Why is cheddar getting cheaper?

The United States agriculture industry is reporting a surplus of dairy and other foods, driving down prices.

Joanne Ciccarello/Staff/File
Richard Lednicky trims a block of three-year-old cheddar cheese before cutting it into smaller portions for packaging.

It could be a great year for American cheese lovers.

Farmers and cheesemakers desperately need US consumers to eat more of it because a glut in production has led to the largest accumulation of ripened milk curds the country has seen in 30 years, the US Department of Agriculture (USDA) says. There is also too much butter, milk, grains, meat, and poultry piling up.

All this means that shoppers will pay less for these items, which could be a welcome relief after prices reached record highs in recent years largely because drought and disease in agricultural regions limited supply, as The Wall Street Journal points out.

"Someone is going to eat all of this meat and dairy," Shayle Shagam, livestock analyst with the USDA told the Journal. "How much room do you have in your stomach?"

Ideally, each consumer would have enough room to eat three extra pounds of cheese this year to help clear out the surplus. It started building up a couple of years ago when high prices and opportunities to sell abroad seemed rosy. The country was flush with grain which lowered the cost for farmers to feed their livestock. These conditions encouraged many of them to expand production by buying more cows and building bigger barns.

But as the value of the dollar grew, while the Euro sank, fewer international buyers wanted American dairy, so supplies here piled up as production grew to record levels. The economic conditions in the European Union have also caused dairy prices there to plummet along with demand from European consumers. This means European producers have been sending tons of cheap cheese, butter and other dairy products here.

"Now we have a lot of products looking for a home in a smaller number of places,” as Ms. Shagam told the Journal.

These factors together are driving the lowest prices seen in years. European cheese is 20 percent cheaper than it was two years ago, according to The New York Daily News. Overall, cheese prices in April were 4.3 percent lower than a year ago, according to market-research firm IRI, as the Journal reports. Per pound, the price for cheese is averaging $1.45 to $1.50 this year, with the price for a pound of cheddar falling to a six-year low of $1.27 as of last week, reports the Journal.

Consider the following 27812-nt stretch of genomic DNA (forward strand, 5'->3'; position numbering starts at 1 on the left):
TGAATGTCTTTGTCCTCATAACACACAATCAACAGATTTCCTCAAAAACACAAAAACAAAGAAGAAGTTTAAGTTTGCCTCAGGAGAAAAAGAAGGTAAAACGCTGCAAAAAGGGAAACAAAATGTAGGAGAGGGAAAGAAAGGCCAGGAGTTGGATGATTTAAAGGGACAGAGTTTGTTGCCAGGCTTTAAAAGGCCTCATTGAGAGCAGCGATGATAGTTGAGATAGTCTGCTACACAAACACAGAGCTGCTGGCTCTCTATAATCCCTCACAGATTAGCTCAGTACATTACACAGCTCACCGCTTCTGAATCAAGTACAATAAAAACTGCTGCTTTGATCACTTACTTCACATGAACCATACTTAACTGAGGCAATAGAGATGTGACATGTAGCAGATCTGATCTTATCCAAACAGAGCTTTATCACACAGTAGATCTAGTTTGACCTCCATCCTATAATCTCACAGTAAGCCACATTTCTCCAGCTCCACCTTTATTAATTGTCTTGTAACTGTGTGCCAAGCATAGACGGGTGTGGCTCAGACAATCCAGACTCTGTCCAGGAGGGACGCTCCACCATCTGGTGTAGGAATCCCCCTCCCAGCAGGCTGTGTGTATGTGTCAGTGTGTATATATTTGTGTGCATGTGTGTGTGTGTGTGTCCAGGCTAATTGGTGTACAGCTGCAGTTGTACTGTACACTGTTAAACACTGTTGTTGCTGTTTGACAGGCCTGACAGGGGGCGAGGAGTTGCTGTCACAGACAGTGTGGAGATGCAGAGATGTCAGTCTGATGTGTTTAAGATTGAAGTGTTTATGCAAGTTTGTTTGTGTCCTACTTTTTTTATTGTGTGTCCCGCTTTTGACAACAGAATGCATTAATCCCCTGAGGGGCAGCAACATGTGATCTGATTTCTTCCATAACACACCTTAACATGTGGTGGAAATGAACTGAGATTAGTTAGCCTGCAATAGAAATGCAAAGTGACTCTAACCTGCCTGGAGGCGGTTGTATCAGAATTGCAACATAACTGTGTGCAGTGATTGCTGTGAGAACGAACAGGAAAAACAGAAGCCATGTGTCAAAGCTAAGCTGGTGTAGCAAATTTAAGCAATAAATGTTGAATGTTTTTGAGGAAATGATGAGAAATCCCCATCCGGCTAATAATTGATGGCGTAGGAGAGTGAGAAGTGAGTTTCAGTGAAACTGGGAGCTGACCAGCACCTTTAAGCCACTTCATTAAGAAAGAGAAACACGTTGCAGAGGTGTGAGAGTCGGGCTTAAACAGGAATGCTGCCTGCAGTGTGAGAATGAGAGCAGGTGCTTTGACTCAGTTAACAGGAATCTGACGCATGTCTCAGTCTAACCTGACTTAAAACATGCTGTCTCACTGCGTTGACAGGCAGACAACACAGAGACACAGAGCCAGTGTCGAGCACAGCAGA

Consumer beef prices are also expected to fall by 2 percent this year and pork prices by .5 percent.

A majority of the cheese surplus is of American cheese, with Swiss making up about 2 percent, and the rest is described by the government as "other," reports Bloomberg.

As Laura Downey, a cheesemonger in New York, commented in Modern Farmer

I think the surplus is really commodity cheese, not the artisan cheese pictured in the article. Block cheddars, pasteurized cheese product (American cheese) and mounds of commodity mozzarella that is used in fast food and to supply all the deli's across the US and the globe. That commodity cheese is low quality stuff and yes Europe doesn't want it.

You've read  of  free articles. Subscribe to continue.

Dear Reader,

About a year ago, I happened upon this statement about the Monitor in the Harvard Business Review – under the charming heading of “do things that don’t interest you”:

“Many things that end up” being meaningful, writes social scientist Joseph Grenny, “have come from conference workshops, articles, or online videos that began as a chore and ended with an insight. My work in Kenya, for example, was heavily influenced by a Christian Science Monitor article I had forced myself to read 10 years earlier. Sometimes, we call things ‘boring’ simply because they lie outside the box we are currently in.”

If you were to come up with a punchline to a joke about the Monitor, that would probably be it. We’re seen as being global, fair, insightful, and perhaps a bit too earnest. We’re the bran muffin of journalism.

But you know what? We change lives. And I’m going to argue that we change lives precisely because we force open that too-small box that most human beings think they live in.

The Monitor is a peculiar little publication that’s hard for the world to figure out. We’re run by a church, but we’re not only for church members and we’re not about converting people. We’re known as being fair even as the world becomes as polarized as at any time since the newspaper’s founding in 1908.

We have a mission beyond circulation, we want to bridge divides. We’re about kicking down the door of thought everywhere and saying, “You are bigger and more capable than you realize. And we can prove it.”

If you’re looking for bran muffin journalism, you can subscribe to the Monitor for $15. You’ll get the Monitor Weekly magazine, the Monitor Daily email, and unlimited access to CSMonitor.com.